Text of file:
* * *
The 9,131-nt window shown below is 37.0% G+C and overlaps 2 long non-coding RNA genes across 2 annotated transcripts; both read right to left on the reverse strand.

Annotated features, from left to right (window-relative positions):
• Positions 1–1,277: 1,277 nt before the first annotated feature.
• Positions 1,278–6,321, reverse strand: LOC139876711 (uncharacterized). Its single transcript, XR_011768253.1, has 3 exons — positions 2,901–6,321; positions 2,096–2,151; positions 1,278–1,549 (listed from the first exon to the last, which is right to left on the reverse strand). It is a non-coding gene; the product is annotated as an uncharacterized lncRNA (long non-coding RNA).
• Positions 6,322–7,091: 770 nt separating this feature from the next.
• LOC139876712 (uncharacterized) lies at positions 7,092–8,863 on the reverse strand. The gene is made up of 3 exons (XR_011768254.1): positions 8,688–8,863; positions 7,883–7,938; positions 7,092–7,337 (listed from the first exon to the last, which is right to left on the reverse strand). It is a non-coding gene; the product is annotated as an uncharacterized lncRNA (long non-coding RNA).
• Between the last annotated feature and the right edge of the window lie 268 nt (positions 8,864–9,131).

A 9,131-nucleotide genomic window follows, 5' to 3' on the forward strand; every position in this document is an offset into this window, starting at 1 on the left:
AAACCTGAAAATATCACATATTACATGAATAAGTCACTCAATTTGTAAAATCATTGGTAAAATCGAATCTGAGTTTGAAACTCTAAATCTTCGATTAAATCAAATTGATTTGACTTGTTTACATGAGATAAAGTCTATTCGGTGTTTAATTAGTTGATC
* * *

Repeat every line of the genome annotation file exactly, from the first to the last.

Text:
The 9,131-nt window shown below is 37.0% G+C and overlaps 2 long non-coding RNA genes across 2 annotated transcripts; both read right to left on the reverse strand.

Annotated features, from left to right (window-relative positions):
• Positions 1–1,277: 1,277 nt before the first annotated feature.
• Positions 1,278–6,321, reverse strand: LOC139876711 (uncharacterized). Its single transcript, XR_011768253.1, has 3 exons — positions 2,901–6,321; positions 2,096–2,151; positions 1,278–1,549 (listed from the first exon to the last, which is right to left on the reverse strand). It is a non-coding gene; the product is annotated as an uncharacterized lncRNA (long non-coding RNA).
• Positions 6,322–7,091: 770 nt separating this feature from the next.
• LOC139876712 (uncharacterized) lies at positions 7,092–8,863 on the reverse strand. The gene is made up of 3 exons (XR_011768254.1): positions 8,688–8,863; positions 7,883–7,938; positions 7,092–7,337 (listed from the first exon to the last, which is right to left on the reverse strand). It is a non-coding gene; the product is annotated as an uncharacterized lncRNA (long non-coding RNA).
• Between the last annotated feature and the right edge of the window lie 268 nt (positions 8,864–9,131).

A 9,131-nucleotide genomic window follows, 5' to 3' on the forward strand; every position in this document is an offset into this window, starting at 1 on the left:
AAACCTGAAAATATCACATATTACATGAATAAGTCACTCAATTTGTAAAATCATTGGTAAAATCGAATCTGAGTTTGAAACTCTAAATCTTCGATTAAATCAAATTGATTTGACTTGTTTACATGAGATAAAGTCTATTCGGTGTTTAATTAGTTGATC